To FSU’s advantage, the Seminoles have been there and done that. While they aren’t nearly as good as they were last year, they’re still good enough to carry a 29-game winning streak into this game and they find ways to win when it looks like they’re about to go down in flames. No matter how badly Winston has played the first 50 minutes of a game, he’s been practically unstoppable in the last ten and that does count for something in a game where the stakes are this high. And, no matter how many punches the FSU defense takes, they seem to be the ones delivering all the blows late in games.

Oregon will be the best offense the Seminoles have faced this year and in Mariota, they have a playmaker who just doesn’t make mistakes and skill people with more speed than the Seminoles have seen. Mariota will have to be at his best for Oregon to win this game. He hasn’t seen a secondary with the kind of closing speed that he will see against Florida State, but FSU hasn’t faced a quarterback with Mariota’s pinpoint accuracy, either. For Oregon to win this game, Mariota has to play mistake-free on the offensive side and the defense can’t allow FSU’s big, physical offensive line push them around.

Advantage goes to: Even though they have a 29-game winning streak on the line and they won the national championship last year, the Seminoles will have the least amount of pressure. They’ve been there and done that as a team and Jimbo Fisher knows what it takes to prepare a team to play a game of this magnitude. Oregon is an 8.5-point favorite. If the game is a shootout, I like the Ducks’ chances. If it’s close, I think it favors the Seminoles. My gut tells me that Oregon is going to win this game, but I might change my mind between now and January 1.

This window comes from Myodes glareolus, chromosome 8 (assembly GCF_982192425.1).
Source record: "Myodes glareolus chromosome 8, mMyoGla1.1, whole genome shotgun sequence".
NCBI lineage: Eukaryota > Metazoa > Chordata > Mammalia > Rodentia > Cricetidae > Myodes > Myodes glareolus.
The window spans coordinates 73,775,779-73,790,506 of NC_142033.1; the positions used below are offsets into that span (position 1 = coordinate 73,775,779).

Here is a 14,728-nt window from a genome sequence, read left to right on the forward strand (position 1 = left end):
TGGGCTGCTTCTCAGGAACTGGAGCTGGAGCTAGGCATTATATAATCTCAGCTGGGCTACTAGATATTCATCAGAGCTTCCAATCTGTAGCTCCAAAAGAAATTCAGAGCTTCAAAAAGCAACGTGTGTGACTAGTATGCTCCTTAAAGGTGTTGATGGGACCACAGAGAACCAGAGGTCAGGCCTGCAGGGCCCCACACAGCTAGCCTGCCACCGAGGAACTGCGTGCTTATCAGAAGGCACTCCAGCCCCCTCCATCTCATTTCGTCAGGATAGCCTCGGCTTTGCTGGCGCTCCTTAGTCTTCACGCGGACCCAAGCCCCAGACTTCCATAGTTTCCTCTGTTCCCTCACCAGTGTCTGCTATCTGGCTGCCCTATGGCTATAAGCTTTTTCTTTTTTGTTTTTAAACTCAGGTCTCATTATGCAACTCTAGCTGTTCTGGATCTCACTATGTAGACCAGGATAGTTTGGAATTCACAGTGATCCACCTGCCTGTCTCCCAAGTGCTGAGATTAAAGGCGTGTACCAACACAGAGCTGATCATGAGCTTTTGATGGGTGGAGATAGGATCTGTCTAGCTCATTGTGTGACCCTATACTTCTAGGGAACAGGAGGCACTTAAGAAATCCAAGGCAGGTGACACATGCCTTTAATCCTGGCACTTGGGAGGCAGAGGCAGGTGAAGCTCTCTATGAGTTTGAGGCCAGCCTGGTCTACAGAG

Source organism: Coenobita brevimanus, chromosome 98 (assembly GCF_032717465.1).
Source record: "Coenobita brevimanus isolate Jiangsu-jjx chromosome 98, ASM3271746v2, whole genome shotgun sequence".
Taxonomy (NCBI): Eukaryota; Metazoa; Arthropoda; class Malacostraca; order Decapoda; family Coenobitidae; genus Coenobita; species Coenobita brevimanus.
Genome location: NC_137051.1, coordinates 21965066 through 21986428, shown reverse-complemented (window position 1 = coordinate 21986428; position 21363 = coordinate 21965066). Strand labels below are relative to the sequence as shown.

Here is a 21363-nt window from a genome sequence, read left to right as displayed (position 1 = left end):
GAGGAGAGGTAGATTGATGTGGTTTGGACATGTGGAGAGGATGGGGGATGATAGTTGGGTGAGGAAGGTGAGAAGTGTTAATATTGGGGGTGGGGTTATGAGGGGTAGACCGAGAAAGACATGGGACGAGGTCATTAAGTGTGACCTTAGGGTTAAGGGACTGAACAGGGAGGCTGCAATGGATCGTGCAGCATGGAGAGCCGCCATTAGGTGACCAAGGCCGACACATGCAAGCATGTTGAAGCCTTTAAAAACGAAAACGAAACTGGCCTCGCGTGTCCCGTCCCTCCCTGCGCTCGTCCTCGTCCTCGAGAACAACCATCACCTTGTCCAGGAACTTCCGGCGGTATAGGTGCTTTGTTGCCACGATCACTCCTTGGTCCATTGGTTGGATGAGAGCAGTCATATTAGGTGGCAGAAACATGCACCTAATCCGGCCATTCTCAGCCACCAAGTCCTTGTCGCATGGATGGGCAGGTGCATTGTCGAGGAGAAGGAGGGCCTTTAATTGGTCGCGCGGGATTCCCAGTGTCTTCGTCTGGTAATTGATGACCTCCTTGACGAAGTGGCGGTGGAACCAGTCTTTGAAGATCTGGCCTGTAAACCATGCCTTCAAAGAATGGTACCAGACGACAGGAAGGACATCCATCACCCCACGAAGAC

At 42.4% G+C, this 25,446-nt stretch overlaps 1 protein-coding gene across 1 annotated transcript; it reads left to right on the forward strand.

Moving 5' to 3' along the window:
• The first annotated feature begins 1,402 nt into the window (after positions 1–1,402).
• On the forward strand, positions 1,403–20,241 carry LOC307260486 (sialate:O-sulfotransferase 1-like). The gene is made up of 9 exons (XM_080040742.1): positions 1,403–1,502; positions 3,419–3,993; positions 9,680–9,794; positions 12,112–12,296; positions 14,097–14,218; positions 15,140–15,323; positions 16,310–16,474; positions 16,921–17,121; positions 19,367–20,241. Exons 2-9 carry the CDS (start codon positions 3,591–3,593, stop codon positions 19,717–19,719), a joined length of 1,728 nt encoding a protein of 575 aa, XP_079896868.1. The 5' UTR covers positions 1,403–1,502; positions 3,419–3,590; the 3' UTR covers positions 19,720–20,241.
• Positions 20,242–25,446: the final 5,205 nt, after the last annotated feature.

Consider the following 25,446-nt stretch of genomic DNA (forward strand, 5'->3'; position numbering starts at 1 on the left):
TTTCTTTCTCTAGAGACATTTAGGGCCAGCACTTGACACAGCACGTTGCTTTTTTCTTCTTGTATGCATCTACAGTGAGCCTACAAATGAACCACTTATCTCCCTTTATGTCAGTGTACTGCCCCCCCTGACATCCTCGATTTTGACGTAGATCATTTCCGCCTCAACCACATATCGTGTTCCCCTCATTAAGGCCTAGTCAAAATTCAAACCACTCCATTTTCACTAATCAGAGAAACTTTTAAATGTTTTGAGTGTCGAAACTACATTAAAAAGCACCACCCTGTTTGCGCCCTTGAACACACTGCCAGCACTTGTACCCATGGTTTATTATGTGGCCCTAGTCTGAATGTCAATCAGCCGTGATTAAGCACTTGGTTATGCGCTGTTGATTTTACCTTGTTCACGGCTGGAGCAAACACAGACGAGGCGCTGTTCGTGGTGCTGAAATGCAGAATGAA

Ohio State vs. Alabama (Sugar Bowl): It’s comical to listen to some of the commentators who swear that Urban Meyer is quaking in his boots at the thought of facing Nick Saban again. Just as Saban isn’t the least bit afraid of Meyer, Meyer isn’t at all frightened by the thought of facing Saban. Now, Urban might wish he had either Braxton Miller or J.T. Barnett available but fear won’t be a factor.